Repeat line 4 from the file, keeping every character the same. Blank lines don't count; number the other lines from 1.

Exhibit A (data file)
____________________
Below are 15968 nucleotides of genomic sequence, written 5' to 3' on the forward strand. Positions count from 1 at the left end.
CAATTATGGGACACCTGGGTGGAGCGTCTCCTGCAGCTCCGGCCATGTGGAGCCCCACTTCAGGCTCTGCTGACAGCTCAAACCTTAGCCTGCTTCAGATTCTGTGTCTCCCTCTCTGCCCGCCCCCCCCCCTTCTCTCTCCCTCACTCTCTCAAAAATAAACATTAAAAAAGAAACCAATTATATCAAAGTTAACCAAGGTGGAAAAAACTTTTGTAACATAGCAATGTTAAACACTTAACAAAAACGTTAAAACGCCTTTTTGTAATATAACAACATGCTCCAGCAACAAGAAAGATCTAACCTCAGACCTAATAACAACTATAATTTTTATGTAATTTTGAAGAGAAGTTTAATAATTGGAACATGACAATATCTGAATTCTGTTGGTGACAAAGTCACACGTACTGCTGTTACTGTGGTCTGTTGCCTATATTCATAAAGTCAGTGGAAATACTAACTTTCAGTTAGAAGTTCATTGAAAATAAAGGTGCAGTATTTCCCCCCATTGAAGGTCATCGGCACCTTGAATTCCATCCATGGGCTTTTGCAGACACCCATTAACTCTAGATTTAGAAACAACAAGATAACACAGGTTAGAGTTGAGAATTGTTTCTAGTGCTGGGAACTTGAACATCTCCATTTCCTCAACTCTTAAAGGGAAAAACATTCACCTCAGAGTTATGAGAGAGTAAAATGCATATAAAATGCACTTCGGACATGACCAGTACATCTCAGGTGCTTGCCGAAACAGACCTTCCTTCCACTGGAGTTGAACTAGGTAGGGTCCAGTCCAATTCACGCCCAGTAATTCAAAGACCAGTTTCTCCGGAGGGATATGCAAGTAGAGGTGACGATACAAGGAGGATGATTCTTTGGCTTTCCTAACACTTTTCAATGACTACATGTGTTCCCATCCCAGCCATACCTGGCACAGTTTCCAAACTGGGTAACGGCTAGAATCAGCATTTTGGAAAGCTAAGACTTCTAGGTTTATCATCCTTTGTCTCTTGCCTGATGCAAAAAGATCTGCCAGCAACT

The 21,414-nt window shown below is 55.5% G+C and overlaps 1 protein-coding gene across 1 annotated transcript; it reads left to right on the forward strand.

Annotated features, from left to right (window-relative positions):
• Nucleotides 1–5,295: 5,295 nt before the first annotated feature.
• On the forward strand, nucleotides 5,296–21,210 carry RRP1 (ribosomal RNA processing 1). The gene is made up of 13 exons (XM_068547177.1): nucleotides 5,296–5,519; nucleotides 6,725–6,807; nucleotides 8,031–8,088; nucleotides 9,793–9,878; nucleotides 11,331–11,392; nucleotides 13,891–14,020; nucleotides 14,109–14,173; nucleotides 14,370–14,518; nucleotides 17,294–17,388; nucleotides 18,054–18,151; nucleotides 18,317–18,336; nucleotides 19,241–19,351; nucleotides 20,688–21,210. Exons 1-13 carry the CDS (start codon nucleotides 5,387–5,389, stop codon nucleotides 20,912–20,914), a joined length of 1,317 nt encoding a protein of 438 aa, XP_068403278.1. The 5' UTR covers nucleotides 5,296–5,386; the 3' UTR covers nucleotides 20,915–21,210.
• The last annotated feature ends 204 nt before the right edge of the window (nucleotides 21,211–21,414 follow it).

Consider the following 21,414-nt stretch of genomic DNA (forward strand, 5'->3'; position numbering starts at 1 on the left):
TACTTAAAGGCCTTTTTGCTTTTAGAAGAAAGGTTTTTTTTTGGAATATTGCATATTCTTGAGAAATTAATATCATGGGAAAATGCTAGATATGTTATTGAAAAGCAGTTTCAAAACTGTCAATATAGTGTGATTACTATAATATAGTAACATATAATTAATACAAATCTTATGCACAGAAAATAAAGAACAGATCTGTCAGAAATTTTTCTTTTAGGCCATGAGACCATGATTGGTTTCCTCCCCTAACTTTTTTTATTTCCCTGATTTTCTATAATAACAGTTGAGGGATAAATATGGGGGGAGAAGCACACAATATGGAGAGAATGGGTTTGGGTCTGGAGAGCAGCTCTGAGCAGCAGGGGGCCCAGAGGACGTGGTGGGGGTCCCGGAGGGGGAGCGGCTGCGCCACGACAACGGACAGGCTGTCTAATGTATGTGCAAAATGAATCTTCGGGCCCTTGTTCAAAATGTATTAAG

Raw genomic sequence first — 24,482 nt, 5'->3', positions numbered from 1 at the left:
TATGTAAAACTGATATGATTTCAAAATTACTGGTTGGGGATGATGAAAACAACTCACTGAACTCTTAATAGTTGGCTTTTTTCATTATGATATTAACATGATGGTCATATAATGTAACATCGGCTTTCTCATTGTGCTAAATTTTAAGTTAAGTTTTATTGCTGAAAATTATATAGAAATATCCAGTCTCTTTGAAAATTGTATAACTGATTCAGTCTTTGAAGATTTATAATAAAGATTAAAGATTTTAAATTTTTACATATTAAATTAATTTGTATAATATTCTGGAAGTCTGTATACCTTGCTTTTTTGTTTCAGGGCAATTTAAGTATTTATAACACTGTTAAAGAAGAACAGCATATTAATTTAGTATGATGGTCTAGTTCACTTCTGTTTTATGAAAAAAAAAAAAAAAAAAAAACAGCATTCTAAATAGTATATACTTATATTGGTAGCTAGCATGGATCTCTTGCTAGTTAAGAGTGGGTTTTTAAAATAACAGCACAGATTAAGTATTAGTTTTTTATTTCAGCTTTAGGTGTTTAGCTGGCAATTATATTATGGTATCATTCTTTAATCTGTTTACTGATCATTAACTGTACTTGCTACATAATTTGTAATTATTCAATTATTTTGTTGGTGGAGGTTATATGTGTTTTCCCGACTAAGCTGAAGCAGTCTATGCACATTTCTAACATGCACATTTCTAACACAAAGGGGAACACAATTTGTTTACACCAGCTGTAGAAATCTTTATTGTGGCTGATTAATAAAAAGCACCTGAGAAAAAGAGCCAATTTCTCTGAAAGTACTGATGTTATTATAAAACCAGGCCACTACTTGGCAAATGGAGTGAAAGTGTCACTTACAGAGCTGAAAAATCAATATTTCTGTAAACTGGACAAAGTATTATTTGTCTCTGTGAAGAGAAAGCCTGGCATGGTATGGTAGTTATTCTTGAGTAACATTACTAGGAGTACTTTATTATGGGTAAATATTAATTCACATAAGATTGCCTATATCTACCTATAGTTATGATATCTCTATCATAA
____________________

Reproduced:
Annotated features, from left to right (window-relative positions):